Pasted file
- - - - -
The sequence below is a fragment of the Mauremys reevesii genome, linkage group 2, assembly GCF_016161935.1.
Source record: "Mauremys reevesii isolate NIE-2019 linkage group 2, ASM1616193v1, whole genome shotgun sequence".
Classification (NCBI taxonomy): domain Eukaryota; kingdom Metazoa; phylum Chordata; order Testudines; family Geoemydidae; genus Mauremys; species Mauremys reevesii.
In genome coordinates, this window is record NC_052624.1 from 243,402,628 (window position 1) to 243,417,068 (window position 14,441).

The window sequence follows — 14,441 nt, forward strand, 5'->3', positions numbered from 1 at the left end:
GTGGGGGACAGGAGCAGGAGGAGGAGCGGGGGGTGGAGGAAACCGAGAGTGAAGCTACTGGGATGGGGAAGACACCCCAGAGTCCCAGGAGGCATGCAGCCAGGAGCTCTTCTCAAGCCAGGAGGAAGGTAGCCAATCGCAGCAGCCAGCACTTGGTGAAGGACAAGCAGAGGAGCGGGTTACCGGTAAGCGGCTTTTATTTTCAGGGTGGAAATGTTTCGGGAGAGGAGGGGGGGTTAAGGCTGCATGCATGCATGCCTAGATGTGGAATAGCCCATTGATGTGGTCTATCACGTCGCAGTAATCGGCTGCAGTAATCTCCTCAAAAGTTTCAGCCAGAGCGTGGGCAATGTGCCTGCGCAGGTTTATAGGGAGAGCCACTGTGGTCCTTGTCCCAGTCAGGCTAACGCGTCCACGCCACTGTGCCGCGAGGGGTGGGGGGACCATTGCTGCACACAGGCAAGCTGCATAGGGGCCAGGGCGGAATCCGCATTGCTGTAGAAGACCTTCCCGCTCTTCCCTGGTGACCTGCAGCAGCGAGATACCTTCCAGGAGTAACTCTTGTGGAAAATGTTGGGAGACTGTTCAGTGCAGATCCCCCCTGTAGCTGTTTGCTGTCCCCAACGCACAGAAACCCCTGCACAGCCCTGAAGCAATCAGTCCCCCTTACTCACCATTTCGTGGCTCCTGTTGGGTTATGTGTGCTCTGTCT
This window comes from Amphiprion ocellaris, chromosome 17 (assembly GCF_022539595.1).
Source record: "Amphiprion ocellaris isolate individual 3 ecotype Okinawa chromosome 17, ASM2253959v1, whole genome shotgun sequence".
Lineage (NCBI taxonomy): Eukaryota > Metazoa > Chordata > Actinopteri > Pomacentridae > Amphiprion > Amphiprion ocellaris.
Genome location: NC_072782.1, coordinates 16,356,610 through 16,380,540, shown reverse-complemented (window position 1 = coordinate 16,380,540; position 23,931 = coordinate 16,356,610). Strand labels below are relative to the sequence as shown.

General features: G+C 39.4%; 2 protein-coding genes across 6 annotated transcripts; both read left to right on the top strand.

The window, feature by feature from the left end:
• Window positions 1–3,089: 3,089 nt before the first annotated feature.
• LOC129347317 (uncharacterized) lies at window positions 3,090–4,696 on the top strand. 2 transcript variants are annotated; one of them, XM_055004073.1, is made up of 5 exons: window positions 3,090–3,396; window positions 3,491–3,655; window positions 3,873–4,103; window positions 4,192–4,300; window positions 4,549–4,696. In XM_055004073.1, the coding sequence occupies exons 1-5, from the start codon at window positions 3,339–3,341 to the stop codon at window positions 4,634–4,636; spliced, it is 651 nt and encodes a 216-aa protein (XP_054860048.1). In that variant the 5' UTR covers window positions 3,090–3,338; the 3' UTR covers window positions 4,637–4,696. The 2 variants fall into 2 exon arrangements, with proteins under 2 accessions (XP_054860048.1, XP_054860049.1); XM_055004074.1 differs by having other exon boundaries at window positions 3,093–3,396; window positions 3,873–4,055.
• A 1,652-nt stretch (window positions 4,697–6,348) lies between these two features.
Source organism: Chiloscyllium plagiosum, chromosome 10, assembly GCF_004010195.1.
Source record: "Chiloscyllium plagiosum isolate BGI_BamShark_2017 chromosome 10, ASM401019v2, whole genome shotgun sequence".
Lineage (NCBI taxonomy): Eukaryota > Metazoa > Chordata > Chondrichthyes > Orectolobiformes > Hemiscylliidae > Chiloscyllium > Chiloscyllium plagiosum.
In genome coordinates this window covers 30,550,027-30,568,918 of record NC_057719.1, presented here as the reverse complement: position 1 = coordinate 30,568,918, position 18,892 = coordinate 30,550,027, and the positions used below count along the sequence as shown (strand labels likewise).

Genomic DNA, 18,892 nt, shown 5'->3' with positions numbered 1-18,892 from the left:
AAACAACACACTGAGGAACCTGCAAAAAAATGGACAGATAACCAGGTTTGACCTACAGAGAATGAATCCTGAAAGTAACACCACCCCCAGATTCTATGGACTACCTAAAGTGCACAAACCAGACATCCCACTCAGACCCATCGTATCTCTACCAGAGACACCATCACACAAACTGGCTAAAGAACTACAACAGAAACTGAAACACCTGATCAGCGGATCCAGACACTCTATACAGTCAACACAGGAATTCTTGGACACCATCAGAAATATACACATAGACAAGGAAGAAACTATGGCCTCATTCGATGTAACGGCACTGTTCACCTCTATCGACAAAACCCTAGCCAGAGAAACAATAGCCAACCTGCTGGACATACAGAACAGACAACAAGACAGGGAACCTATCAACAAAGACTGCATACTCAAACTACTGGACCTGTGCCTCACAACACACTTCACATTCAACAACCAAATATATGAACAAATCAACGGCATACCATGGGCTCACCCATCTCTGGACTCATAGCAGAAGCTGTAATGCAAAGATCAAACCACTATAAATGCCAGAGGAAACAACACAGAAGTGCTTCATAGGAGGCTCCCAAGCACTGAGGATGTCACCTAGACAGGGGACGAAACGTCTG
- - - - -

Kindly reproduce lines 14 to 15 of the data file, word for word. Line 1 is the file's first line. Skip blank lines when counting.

• LOC129347317 (uncharacterized) lies at window positions 3,090–4,696 on the top strand. 2 transcript variants are annotated; one of them, XM_055004073.1, is made up of 5 exons: window positions 3,090–3,396; window positions 3,491–3,655; window positions 3,873–4,103; window positions 4,192–4,300; window positions 4,549–4,696. In XM_055004073.1, the coding sequence occupies exons 1-5, from the start codon at window positions 3,339–3,341 to the stop codon at window positions 4,634–4,636; spliced, it is 651 nt and encodes a 216-aa protein (XP_054860048.1). In that variant the 5' UTR covers window positions 3,090–3,338; the 3' UTR covers window positions 4,637–4,696. The 2 variants fall into 2 exon arrangements, with proteins under 2 accessions (XP_054860048.1, XP_054860049.1); XM_055004074.1 differs by having other exon boundaries at window positions 3,093–3,396; window positions 3,873–4,055.
• A 1,652-nt stretch (window positions 4,697–6,348) lies between these two features.